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Efforts to limit the influence of anonymous donors in elections took hits last week on two fronts; in both cases, nonprofits were used as the vehicle for increased secrecy and decreased transparency in campaign finance.

First, the U.S. House of Representatives passed an appropriations bill which includes a rider undermining a longstanding law called the Johnson Amendment. This provision in the tax law was originally enacted during the Eisenhower administration to keep charitable nonprofits out of partisan election politics. Simply put, the Johnson Amendment prohibits charities, including churches, from endorsing candidates for public office in any way, or face losing their tax-exempt status. This bright line is critical, as it has for more than fifty years effectively protected charitable organizations dedicated to the public good from being manipulated, pressured, or otherwise drawn into election campaigns.

Unfortunately, a small group has persistently tried to weaken this safeguard. Most recently, the House appropriations bill added controversial language to block the IRS from enforcing the Johnson Amendment when “churches” violate the law. This would give churches and their auxiliaries a free pass to ignore the longstanding law, freeing them up to endorse candidates and divert assets to fund partisan campaigns, potentially turning sanctuaries into political war rooms.

Here’s the problem the proposed change creates. If churches (however they are defined) can divert assets to political campaigns, we will now have a legal pathway for donors to fund political campaigns anonymously while getting a tax deduction for their contribution. And the public would never know who was paying for the endorsements. That’s a big deal, especially at a time when so-called “dark money” has already become an extraordinary influence in elections.

The good news for now is that Senate has replaced the House bill with it with its own version that – so far – does not include the anti-Johnson Amendment. The Senate version is being debated on the floor and the differences between the House and Senate bills will be determined in conference committee negotiations. I write today because it is imperative that members of Montana’s congressional delegation hear from Montanans on the importance of keeping partisanship out of charities by resisting changes to the Johnson Amendment. This statute is a slender protective barrier that has, so far, kept charitable nonprofits, including churches, from becoming the veritable “Swiss bank accounts” for campaign finance. Now is the time to ask our congressional delegation to hold the line on changes that would weaken the Johnson Amendment.

And then there is the other shoe that dropped. Last Monday the IRS changed the rulebook on disclosure of donations to other types of nonprofit organizations. The Treasury Department announced that the Internal Revenue Service would no longer require non-charitable nonprofits to identify the names of large donors, i.e., those contributing more than $5,000 to the organization. 501(c)(3) charitable nonprofits would still be required to disclose larger donors to government, but other kinds of nonprofits would be exempt from the disclosure requirement, including more than 300,000 social welfare organizations, labor unions, chambers of commerce, recreation clubs, and other tax-exempt groups.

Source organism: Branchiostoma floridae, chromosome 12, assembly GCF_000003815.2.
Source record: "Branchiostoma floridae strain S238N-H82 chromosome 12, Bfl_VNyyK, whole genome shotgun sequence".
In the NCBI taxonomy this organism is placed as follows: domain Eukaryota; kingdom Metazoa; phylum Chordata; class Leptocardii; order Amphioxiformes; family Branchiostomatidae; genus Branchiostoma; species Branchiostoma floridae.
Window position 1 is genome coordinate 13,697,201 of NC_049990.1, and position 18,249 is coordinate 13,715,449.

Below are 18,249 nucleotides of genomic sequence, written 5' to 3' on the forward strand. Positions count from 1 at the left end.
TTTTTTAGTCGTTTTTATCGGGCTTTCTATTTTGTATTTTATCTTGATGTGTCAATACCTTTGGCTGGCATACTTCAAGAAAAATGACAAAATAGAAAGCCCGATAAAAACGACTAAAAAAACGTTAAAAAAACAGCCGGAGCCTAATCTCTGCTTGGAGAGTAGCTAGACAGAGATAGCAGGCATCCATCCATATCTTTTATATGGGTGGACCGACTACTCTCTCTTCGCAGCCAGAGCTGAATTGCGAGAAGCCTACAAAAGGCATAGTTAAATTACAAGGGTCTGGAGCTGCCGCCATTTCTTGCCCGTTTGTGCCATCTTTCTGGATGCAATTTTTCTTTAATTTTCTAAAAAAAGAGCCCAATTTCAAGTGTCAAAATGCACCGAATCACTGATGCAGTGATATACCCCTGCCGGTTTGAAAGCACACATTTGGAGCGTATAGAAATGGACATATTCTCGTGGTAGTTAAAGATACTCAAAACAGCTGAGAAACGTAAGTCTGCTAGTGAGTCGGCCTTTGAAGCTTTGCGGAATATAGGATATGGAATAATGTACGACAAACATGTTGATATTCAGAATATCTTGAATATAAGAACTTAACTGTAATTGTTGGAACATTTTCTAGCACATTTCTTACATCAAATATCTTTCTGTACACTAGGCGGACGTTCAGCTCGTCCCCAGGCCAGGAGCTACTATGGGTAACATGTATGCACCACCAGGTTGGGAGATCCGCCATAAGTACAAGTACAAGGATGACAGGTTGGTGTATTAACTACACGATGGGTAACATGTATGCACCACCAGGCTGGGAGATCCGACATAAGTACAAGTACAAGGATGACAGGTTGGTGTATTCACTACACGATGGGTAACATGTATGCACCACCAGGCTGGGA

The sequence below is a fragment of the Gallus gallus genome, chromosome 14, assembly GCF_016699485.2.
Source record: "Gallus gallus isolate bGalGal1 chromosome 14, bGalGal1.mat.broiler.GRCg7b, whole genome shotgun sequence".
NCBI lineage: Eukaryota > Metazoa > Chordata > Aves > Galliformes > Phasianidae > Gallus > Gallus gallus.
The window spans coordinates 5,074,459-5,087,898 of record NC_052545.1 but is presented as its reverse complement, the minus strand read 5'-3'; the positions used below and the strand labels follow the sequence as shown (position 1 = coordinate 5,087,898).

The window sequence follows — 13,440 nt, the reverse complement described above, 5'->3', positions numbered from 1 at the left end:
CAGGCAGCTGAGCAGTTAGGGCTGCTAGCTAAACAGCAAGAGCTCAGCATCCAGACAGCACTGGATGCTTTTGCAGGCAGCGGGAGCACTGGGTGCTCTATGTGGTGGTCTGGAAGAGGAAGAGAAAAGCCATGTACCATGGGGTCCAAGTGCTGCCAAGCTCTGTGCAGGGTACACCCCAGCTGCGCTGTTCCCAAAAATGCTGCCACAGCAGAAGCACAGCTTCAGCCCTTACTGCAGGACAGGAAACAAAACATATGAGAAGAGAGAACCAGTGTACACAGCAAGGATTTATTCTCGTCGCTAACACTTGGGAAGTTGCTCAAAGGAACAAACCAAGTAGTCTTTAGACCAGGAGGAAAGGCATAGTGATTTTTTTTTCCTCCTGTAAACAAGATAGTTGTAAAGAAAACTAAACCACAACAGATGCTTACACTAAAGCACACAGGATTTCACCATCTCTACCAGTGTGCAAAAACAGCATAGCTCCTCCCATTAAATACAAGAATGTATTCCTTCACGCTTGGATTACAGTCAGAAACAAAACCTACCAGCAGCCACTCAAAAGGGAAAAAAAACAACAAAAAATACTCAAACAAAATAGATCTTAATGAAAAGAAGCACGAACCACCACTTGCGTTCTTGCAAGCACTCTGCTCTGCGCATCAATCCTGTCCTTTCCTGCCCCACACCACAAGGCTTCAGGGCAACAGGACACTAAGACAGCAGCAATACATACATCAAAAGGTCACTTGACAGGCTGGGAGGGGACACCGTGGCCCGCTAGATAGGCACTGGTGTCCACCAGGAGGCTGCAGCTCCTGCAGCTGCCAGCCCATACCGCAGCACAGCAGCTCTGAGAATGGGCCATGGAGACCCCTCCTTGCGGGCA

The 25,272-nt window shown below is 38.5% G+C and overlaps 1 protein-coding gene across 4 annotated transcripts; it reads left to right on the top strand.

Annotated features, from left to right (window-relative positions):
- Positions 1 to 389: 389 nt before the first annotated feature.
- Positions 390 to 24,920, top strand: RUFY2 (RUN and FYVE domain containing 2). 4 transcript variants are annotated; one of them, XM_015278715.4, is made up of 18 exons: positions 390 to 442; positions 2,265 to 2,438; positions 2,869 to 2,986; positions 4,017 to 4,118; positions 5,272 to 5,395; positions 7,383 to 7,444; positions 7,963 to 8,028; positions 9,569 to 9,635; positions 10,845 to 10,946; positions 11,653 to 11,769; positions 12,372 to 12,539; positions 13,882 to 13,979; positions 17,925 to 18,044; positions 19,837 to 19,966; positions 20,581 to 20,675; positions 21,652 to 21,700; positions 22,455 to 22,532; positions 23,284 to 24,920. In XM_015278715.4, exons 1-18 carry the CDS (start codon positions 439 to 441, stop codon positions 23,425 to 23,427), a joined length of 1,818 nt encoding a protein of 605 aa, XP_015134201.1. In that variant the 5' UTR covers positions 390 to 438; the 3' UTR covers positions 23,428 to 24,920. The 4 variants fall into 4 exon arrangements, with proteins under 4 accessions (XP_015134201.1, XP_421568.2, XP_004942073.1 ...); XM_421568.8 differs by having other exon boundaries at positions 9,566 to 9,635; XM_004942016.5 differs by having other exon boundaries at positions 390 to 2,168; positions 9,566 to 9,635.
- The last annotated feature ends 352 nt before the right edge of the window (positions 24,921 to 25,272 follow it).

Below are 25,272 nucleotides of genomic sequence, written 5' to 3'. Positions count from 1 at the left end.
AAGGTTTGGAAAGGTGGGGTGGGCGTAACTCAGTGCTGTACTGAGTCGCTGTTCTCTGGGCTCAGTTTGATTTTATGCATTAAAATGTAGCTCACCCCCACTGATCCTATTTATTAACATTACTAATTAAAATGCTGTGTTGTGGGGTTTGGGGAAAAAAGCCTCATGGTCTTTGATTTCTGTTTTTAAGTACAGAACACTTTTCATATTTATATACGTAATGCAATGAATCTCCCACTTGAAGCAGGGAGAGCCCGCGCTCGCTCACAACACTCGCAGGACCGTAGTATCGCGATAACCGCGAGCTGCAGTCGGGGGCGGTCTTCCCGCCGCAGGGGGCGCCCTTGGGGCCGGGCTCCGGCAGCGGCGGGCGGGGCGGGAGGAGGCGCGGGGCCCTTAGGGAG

This matters to Montanans and all Americans because the change in rules paves the way for an increased flow of contributions through dark money groups who will now be able to pour more funds into national, state, and local elections with even less government oversight than before. In addition, the change opens the door for foreign entities to influence elections by making anonymous donations to particular nonprofits that back friendly candidates.

One of the goals of the Montana Nonprofit Association is to ensure charitable nonprofits can pursue their various missions in a healthy operating environment. Transparency is an essential component of that environment; we don’t want our good name and reputation muddied by the actions of a small minority interested in increasing secrecy in elections for their own selfish gains. Using nonprofits as vehicles to influence elections is a hijack, and one the vast majority of nonprofits in the nation don’t want. Within Montana’s nonprofit community, our missions are varied, but we speak with one voice when we ask Montana’s congressional delegation to act swiftly and decisively to ensure nonprofits don’t become a repository for an increasing amount of dark money.

Senator Daines, Senator Tester and Congressman Gianforte -- the Montana Nonprofit Association asks you to respond and let Montanans know your position on these recent events. Further, we ask you to use your respective leadership positions to advance the common good by standing for transparency and resisting partisanship within the nonprofit sector. After all, the nonprofit sector is intended to serve communities, not candidates.

Liz Moore is the executive director of the Montana Nonprofit Association

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